Statistical Estimation of the Local Group Mass

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Title: Statistical Estimation of the Local Group Mass
Author: Järvenpää, Anni
Contributor: University of Helsinki, Faculty of Science
Publisher: Helsingin yliopisto
Date: 2018
Language: eng
Thesis level: master's thesis
Discipline: Tähtitiede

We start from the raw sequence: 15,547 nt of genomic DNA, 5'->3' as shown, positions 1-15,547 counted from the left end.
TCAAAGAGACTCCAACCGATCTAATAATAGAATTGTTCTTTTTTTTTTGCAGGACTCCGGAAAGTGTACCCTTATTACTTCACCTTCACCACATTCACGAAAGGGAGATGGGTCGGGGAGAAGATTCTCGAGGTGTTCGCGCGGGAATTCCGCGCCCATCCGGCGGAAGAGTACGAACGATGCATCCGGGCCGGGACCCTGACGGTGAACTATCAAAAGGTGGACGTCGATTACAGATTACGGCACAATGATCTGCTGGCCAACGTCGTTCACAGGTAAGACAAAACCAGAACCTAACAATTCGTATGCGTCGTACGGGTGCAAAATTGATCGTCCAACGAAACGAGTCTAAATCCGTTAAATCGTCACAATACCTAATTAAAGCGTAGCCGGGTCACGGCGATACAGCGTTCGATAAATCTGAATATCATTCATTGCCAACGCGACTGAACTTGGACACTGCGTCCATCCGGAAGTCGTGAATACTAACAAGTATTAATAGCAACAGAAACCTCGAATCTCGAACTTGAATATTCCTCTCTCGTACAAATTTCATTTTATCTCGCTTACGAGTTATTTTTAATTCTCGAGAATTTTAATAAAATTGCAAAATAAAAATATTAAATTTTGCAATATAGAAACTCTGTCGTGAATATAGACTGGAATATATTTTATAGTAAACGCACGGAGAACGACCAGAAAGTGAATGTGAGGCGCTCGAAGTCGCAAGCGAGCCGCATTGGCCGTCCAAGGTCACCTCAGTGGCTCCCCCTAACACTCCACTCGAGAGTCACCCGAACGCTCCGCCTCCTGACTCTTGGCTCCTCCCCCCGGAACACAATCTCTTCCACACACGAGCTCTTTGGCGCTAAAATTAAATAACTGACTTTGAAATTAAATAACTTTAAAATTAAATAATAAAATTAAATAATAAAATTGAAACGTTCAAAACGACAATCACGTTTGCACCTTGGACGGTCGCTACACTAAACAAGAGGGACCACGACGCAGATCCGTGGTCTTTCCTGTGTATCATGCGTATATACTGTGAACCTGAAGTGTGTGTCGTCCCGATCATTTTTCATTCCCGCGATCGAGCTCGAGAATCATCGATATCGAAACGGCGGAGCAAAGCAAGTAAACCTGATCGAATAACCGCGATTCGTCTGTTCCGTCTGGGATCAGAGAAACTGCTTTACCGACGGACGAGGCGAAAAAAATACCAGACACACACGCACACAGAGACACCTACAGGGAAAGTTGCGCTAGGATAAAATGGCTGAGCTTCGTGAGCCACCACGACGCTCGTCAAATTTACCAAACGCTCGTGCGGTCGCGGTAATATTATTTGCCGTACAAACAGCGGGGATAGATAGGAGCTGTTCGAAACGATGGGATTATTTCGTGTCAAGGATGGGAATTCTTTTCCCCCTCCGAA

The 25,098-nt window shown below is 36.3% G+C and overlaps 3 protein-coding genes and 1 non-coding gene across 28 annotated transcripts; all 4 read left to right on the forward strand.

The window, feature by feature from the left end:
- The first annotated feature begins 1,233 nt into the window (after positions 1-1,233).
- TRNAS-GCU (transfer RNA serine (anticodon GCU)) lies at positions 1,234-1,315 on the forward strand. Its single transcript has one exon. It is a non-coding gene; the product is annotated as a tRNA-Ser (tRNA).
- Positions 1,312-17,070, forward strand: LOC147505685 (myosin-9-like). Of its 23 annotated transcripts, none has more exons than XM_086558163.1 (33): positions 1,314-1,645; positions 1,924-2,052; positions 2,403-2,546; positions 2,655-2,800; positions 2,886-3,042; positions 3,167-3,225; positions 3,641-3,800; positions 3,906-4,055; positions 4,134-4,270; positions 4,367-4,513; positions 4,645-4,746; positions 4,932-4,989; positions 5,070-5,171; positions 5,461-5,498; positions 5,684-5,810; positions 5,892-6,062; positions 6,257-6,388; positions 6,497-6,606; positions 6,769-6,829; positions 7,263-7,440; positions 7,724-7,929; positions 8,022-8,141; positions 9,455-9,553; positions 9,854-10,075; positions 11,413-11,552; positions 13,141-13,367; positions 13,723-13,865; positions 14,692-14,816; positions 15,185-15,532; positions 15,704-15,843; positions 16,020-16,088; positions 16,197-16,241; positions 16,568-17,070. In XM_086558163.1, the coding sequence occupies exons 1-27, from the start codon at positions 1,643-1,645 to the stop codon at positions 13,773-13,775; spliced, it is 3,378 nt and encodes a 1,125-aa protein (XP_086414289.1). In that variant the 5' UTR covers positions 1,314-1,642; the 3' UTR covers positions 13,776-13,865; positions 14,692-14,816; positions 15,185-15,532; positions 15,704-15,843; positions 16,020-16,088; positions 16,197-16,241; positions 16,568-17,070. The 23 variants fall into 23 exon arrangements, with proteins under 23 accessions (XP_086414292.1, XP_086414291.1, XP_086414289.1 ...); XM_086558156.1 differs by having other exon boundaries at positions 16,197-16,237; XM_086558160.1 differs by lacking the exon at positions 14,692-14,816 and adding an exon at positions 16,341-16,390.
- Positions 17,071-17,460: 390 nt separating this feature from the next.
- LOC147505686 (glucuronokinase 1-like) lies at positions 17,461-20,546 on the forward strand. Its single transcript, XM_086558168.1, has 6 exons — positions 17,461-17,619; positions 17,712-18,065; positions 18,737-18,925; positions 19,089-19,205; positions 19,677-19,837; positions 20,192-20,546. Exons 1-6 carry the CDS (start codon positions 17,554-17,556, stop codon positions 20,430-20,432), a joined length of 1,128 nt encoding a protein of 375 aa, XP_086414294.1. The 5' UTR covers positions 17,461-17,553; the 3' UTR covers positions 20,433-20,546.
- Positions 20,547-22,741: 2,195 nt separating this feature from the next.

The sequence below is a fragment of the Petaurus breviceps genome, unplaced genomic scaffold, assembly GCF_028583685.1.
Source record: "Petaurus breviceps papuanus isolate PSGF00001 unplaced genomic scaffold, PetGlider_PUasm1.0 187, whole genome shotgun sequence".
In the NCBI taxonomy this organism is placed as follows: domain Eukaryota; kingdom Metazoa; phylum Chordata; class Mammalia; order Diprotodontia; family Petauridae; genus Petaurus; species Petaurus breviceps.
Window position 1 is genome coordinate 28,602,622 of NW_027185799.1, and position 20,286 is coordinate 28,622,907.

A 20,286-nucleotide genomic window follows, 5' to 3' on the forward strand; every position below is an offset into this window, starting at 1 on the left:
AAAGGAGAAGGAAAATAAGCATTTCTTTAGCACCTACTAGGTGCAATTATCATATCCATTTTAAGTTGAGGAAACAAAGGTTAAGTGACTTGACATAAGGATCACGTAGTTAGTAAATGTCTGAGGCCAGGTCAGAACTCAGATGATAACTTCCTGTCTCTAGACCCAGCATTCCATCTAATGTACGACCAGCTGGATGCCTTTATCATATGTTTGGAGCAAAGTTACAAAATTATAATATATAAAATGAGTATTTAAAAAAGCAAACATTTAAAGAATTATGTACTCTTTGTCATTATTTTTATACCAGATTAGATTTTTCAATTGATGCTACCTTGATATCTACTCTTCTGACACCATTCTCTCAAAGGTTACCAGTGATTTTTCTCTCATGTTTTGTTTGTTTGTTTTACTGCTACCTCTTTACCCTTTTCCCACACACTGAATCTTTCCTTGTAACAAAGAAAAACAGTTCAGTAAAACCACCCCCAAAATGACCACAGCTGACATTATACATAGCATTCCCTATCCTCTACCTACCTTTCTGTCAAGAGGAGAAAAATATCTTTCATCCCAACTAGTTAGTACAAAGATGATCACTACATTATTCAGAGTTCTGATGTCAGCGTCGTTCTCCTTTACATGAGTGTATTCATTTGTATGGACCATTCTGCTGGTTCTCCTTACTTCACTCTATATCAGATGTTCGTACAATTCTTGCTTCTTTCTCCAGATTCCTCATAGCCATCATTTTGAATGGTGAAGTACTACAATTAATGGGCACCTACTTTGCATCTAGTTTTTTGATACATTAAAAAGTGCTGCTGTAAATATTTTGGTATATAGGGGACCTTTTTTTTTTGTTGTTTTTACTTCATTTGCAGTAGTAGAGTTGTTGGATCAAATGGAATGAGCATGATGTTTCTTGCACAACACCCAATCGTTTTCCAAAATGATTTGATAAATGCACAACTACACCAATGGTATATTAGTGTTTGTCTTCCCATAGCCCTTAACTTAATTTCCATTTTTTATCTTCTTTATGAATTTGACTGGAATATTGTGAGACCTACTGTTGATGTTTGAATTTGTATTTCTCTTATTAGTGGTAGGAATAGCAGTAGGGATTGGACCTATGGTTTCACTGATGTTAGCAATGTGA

Abstract: During the nearly a century the approximate structure of the Local Group has been known, many methods for estimating the masses of both the individual galaxies within it and the group as a whole have been constructed. Still, to this day, estimates from different credible sources vary by a factor of 2–3. In this master's thesis I construct a new model for estimating the combined mass of the Milky Way and Andromeda galaxies based on the kinematics of the galaxy pair and properties of the Hubble flow surrounding it, aiming to improve on the accuracy of the timing argument. The model is based on a sample of subhalo catalogues from cosmological dark matter only simulations containing a system resembling the Local Group. From these catalogues, I identified the Local Group analogues based on the presence of a pair of dark matter haloes with mutual kinematics and masses resembling those of the Milky Way and Andromeda galaxies in the Local Group, with no other massive objects in the vicinity. For the Hubble flow fitting I used an algorithm for automatically choosing the best range of objects to include in the fit. The surrounding Hubble flows showed clear signs of anisotropy and existence of substructures within the flow. In order to capture the properties of these structures, I clustered the subhaloes within 1.5 to 5.0 Mpc from the Milky Way analogue in each simulation using the DBSCAN clustering algorithm. I then fitted separate Hubble flows for subhaloes outside clusters, within each cluster and within each cluster with all members less massive than 8*10^11 solar masses in each simulation. I used twelve variables to construct the model for predicting the Local Group mass. Nine of these were the Hubble constants, Hubble flow zero point distances and velocity dispersions around the fit measured separately for all haloes, clustered haloes and haloes outside clusters. The remaining three consisted of the radial and tangential velocity components and the distance of the Andromeda Galaxy analogue as seen from the Milky Way analogue. I split the data set consisting of 119 subhalo catalogues into a training set with approximately 60% of the whole data set (71 subhalo catalogues) and a test set containing the remaining subhalo catalogues. I then extracted the principal components of the training set and selected the two first to be used in predicting the mass. A linear regression model was fitted to these components using 10-fold cross-validation. The error of the resulting model was estimated by applying the model on the test set and comparing its predictions to the known masses of the subhalo pair. The obtained root-mean-square error was 1.06*10^12 solar masses. This is a clear improvement over the timing argument, which had a root-mean-square error of 1.42*10^12 solar masses in the same data set.

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